Oil Prices Rally on Report of Drop in U.S. Inventory

By Timothy Puko Features Dow Jones Newswires

Oil prices are posting another day of big gains after data showing a drop in U.S. stockpiles reignited a two-week-long rally.

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Light, sweet crude for August delivery recently gained $1.03, or 2.3%, to $46.16 a barrel on the New York Mercantile Exchange. Brent, the global benchmark, gained $1.02, or 2.1%, to $48.81 a barrel on ICE Futures Europe. The gains cancel out about half of the losses from a downturn Wednesday, and restart a pattern going back to late June in which gains of about 2% or more a day became common.

Crude levels in U.S. storage fell by 6.3 million barrels in the week ended Friday, the U.S. Energy Information Administration said Thursday morning. That is almost three-times the expectations of a 2.5-million-barrel increase from analysts surveyed by The Wall Street Journal. And it exceeded an industry estimate of a 5.8-million-barrel decline that was released Tuesday and had initially sent crude prices inching higher.

Storage levels are often a widely watched measure of supply and demand, but have drawn even more interest in recent months as traders try to gauge the impact of cutbacks pledged by the world's biggest exporters. Stockpiles have been holding near record highs world-wide despite those cuts and traders have been waiting for more evidence that that can change.

"It is giving people short-term hope," Mark Waggoner, president of brokerage Excel Futures said of Wednesday's report.

EIA also said gasoline stockpiles fell by 3.7 million barrels, compared with analysts' expectations of a 1.4-million-barrel decrease. API had estimated a 5.7-million-barrel fall in gasoline stocks.

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Distillates in storage, including heating oil and diesel, declined by 1.9 million barrels, compared with expectations for a 100,000-barrel decrease. API had estimated a 372,000-barrel increase in distillate stocks.

Both gasoline and diesel futures added to gains after the data release. Gasoline futures recently gained 2% to $1.532 a gallon and diesel futures gained 1.3% to $1.4971 a gallon.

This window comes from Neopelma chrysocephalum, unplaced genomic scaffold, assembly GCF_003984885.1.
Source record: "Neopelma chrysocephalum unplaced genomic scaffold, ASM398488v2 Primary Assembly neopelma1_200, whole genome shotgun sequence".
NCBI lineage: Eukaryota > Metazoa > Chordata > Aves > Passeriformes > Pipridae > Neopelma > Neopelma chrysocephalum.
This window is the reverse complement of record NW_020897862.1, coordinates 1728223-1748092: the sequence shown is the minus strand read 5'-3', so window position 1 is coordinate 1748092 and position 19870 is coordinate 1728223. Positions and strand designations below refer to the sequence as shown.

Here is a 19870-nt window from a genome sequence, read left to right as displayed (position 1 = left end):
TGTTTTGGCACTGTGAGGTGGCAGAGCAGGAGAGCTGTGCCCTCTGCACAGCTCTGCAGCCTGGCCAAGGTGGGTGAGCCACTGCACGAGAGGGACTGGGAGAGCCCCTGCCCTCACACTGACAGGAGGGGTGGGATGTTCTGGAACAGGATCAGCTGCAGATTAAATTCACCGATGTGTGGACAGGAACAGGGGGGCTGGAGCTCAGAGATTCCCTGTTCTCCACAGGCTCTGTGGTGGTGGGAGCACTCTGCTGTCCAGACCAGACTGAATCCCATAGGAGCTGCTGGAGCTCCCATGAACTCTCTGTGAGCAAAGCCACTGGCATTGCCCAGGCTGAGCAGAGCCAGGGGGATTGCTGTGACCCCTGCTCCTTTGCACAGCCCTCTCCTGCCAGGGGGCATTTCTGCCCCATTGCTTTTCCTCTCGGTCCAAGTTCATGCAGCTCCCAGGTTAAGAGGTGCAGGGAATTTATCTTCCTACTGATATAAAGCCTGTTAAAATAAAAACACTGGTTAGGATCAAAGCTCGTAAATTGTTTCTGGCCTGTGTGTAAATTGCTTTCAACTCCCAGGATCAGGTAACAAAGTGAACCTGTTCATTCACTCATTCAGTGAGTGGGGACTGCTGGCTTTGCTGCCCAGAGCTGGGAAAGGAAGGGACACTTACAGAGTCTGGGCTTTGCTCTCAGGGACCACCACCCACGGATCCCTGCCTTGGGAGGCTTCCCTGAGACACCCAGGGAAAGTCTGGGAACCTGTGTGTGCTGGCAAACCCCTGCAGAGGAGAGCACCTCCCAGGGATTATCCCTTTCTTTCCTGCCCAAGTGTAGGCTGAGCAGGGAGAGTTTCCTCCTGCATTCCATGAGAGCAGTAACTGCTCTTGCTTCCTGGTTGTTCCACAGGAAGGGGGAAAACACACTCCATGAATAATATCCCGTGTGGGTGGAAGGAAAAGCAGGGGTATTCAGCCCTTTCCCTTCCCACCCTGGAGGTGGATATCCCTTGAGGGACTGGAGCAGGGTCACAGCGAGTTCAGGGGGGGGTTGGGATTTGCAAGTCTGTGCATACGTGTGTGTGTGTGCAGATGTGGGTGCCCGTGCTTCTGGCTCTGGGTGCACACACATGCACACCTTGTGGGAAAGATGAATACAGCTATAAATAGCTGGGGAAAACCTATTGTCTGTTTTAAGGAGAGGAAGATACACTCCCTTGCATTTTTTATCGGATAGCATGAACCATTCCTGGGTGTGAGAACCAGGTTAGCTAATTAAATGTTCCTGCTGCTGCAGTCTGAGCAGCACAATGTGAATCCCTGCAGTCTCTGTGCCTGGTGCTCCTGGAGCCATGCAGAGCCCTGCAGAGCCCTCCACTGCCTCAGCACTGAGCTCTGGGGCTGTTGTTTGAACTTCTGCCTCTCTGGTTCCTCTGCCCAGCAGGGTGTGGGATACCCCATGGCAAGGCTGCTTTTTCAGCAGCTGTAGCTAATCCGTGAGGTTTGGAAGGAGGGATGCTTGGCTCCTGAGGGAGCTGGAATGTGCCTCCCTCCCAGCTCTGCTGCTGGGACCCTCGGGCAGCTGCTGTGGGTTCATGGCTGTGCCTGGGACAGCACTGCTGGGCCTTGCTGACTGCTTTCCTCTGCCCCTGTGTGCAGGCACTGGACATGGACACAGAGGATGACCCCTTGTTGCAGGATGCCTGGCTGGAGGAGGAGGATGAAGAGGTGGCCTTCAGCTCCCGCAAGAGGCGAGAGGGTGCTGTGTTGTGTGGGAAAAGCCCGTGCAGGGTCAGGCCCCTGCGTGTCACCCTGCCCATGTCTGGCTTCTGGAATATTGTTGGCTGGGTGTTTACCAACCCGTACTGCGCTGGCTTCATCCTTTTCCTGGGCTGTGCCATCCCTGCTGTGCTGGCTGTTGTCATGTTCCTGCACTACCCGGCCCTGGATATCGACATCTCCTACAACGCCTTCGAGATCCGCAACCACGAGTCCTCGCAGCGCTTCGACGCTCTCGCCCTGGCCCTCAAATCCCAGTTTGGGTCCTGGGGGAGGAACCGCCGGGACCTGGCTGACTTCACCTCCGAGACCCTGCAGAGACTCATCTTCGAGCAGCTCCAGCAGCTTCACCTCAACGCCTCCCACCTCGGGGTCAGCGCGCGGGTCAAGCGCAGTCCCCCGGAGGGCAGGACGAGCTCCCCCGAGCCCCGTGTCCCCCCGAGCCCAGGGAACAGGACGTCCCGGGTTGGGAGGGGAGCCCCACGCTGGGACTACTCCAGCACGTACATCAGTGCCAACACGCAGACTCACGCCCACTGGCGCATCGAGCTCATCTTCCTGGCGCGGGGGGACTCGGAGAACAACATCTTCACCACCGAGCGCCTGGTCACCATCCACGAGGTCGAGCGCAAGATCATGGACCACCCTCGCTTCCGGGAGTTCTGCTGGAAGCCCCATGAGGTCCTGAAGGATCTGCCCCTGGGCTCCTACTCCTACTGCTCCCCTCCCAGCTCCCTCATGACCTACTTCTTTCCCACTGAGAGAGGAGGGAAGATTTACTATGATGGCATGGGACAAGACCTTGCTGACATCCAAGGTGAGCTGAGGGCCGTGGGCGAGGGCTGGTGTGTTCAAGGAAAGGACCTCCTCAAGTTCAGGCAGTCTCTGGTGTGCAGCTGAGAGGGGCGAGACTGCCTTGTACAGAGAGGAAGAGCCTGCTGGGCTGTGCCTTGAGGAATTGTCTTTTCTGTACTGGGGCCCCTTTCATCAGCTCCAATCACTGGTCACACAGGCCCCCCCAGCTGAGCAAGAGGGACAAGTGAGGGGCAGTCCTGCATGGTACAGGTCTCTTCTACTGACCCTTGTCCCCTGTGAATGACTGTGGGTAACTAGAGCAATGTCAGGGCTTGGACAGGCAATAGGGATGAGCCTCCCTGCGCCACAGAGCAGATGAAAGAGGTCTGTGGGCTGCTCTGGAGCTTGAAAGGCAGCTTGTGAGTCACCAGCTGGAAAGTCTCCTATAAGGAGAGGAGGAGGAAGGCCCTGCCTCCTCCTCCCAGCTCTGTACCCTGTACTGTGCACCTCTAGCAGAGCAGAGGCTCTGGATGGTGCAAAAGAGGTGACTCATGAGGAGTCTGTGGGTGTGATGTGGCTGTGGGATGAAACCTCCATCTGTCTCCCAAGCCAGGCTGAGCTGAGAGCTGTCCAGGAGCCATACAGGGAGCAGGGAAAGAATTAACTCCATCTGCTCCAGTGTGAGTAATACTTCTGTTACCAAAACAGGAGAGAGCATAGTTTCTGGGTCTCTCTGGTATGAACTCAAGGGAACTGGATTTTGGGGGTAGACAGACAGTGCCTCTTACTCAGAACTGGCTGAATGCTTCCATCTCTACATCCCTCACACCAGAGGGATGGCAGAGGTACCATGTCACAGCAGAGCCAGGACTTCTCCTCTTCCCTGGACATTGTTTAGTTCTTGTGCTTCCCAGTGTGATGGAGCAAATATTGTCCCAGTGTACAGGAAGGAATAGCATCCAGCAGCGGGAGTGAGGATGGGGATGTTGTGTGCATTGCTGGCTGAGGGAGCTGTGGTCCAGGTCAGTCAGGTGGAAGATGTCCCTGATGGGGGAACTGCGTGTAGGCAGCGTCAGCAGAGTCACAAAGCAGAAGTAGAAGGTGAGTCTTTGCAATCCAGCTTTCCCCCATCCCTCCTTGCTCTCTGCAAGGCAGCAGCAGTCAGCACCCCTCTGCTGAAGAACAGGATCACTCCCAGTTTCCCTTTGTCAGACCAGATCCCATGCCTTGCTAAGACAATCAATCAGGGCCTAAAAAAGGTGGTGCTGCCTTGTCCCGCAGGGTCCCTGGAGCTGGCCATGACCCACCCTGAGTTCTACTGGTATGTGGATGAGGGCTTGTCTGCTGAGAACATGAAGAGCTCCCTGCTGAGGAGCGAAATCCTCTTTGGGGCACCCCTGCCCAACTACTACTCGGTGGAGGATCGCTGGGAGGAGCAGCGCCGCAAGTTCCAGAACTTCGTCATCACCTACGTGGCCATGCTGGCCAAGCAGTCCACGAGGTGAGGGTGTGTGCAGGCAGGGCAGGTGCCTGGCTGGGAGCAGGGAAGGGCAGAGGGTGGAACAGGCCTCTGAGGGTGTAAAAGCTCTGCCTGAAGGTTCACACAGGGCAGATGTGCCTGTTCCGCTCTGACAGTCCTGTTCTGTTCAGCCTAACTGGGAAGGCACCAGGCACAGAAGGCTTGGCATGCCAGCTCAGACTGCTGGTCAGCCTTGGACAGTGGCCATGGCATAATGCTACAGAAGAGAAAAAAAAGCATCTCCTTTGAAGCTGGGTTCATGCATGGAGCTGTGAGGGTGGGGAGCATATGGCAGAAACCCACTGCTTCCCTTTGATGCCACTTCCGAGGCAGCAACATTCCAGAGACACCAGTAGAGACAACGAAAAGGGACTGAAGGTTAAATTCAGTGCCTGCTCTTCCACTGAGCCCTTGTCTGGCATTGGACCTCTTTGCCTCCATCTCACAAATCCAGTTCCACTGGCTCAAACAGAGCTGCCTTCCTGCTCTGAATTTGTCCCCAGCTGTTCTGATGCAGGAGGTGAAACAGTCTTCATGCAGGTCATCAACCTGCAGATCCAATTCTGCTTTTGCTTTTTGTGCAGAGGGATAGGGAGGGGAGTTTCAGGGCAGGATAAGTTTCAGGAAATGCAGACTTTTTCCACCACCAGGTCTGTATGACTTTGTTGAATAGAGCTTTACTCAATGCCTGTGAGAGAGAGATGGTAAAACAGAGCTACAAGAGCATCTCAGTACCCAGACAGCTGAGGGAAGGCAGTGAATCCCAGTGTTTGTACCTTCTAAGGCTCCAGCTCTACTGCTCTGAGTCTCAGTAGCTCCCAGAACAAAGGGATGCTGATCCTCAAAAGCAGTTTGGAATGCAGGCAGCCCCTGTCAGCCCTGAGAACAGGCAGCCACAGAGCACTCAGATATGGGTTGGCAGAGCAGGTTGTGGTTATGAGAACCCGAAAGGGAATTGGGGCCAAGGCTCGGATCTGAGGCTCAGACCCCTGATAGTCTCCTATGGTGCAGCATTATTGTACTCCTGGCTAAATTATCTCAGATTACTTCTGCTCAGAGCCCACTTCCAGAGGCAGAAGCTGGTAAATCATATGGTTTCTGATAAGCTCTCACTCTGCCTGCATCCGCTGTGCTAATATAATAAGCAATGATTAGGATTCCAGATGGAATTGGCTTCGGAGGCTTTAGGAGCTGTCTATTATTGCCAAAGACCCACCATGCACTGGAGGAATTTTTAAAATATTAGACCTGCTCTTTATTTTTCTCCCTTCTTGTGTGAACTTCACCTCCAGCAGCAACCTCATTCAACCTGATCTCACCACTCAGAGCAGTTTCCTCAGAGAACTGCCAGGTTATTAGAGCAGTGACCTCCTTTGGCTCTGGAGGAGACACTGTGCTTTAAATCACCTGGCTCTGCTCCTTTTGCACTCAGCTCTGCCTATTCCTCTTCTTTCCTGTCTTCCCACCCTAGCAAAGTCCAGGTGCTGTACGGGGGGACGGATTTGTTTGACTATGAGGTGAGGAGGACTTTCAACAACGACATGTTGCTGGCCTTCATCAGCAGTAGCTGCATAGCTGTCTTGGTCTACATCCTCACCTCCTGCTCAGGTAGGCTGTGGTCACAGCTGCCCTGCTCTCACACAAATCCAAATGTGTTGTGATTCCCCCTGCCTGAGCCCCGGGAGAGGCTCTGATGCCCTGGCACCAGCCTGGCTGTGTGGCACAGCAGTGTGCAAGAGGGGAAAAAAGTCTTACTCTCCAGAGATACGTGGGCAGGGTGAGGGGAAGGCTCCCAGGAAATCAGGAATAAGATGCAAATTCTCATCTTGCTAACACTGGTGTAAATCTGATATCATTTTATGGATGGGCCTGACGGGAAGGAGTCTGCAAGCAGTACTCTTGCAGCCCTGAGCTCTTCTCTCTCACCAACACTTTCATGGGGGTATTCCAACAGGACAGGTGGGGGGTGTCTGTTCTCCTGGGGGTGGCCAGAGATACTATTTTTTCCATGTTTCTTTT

"This number is just bullish across the board," said Scott Shelton, broker at ICAP PLC. But he also added that prices could retreat in the afternoon, echoing more long-term concerns also shared by Mr. Waggoner. "I think the market is still kind of afraid of its own shadow," Mr. Shelton added.

Oil's rally in recent weeks was spurred in part by early signs that U.S. production may not be as resilient in the face of low prices as many believed. But that rally was always tentative and fueled largely by investors trying to cover short positions, rather than a real shift in sentiment, said Michael Hiley, a trader at LPS Futures LLC.

And, in fact, U.S. production rose 88,000 barrels a day last week, EIA said. Now beyond 9.3 million barrels a day, it is up nearly 11% from a year ago.

Reports Russia wouldn't support more production cuts with the Organization of the Petroleum Exporting Countries had pressured the price Wednesday. Adding to oil's headwinds, Libya and Nigeria, OPEC members that were exempt from production quotas, have been continuing to ramp up output, undermining the effect of the production caps from other members.

"The scope for further price rises is gradually diminishing," said a note from Commerzbank.

Justin Yang and Alison Sider contributed to this article

Write to Timothy Puko at tim.puko@wsj.com

Oil prices rebounded slightly Thursday after data showing a drop in U.S. stockpiles reignited a two-week-long rally.